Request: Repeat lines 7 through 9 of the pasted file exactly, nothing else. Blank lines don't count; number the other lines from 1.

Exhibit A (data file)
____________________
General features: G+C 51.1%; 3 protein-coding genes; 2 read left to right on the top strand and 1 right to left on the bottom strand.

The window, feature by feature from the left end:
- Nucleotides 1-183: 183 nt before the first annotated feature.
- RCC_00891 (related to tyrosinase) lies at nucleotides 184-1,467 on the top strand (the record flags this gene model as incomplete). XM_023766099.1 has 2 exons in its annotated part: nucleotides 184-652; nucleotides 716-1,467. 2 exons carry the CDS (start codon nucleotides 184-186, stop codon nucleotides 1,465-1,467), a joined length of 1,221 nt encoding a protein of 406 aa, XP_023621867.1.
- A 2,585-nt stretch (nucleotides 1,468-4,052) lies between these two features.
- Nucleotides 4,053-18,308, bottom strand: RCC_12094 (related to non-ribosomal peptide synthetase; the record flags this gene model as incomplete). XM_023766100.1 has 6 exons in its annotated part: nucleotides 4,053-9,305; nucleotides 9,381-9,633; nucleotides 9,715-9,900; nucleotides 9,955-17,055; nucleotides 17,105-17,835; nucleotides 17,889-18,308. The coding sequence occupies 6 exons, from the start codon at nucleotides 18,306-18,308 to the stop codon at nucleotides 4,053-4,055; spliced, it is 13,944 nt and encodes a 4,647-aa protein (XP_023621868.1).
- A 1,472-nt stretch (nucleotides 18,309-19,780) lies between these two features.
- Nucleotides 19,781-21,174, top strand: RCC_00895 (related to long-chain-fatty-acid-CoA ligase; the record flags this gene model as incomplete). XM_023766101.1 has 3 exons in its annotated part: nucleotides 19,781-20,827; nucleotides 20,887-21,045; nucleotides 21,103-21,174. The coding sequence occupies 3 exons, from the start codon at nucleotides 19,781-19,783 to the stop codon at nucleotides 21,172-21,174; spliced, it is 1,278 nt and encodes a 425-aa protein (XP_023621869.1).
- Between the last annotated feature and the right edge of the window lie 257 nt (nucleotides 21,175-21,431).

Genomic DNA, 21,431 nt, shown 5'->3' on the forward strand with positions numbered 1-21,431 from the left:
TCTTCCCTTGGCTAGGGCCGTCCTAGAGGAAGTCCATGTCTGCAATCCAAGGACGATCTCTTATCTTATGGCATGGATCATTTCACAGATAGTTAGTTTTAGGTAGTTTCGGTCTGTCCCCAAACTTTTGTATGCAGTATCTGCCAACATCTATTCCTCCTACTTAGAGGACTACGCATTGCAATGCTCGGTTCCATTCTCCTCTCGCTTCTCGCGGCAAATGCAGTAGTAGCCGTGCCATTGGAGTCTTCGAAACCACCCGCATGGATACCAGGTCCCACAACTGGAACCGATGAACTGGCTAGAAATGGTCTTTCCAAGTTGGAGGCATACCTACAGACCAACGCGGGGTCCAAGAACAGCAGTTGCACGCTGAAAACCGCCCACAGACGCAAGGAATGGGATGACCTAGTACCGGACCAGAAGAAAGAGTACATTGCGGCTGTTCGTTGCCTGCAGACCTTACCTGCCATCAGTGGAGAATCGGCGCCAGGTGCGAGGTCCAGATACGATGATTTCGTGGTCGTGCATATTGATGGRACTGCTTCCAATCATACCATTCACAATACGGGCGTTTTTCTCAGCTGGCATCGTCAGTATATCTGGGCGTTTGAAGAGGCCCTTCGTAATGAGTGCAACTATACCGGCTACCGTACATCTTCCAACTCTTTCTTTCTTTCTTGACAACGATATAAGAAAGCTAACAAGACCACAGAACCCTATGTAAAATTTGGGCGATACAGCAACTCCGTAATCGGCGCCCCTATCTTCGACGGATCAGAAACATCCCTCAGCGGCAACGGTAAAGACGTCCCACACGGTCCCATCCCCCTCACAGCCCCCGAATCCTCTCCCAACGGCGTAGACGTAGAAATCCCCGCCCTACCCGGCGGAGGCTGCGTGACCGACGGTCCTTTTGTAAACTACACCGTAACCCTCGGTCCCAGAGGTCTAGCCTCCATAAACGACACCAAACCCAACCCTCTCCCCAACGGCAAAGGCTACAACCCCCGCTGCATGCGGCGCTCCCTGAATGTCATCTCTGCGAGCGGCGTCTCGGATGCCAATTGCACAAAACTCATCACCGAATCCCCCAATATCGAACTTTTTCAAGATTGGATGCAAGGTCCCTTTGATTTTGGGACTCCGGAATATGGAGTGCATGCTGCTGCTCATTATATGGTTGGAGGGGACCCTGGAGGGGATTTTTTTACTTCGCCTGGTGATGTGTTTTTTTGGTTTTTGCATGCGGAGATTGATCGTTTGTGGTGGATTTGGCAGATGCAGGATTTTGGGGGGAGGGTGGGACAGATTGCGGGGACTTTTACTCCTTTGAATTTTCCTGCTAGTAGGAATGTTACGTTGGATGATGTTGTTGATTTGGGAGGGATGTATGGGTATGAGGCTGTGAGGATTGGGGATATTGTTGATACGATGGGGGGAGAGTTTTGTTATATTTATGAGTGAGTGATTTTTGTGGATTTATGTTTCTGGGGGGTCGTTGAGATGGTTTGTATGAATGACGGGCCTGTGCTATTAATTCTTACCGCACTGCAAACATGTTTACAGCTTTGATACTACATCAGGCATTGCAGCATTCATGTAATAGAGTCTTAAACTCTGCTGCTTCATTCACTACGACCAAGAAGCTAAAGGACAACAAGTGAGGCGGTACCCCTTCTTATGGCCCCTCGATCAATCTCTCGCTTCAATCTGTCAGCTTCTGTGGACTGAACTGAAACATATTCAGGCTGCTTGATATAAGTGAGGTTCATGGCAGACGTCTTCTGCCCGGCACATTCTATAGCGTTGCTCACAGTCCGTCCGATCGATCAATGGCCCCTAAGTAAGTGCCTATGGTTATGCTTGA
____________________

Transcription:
- A 1,472-nt stretch (nucleotides 18,309-19,780) lies between these two features.
- Nucleotides 19,781-21,174, top strand: RCC_00895 (related to long-chain-fatty-acid-CoA ligase; the record flags this gene model as incomplete). XM_023766101.1 has 3 exons in its annotated part: nucleotides 19,781-20,827; nucleotides 20,887-21,045; nucleotides 21,103-21,174. The coding sequence occupies 3 exons, from the start codon at nucleotides 19,781-19,783 to the stop codon at nucleotides 21,172-21,174; spliced, it is 1,278 nt and encodes a 425-aa protein (XP_023621869.1).
- Between the last annotated feature and the right edge of the window lie 257 nt (nucleotides 21,175-21,431).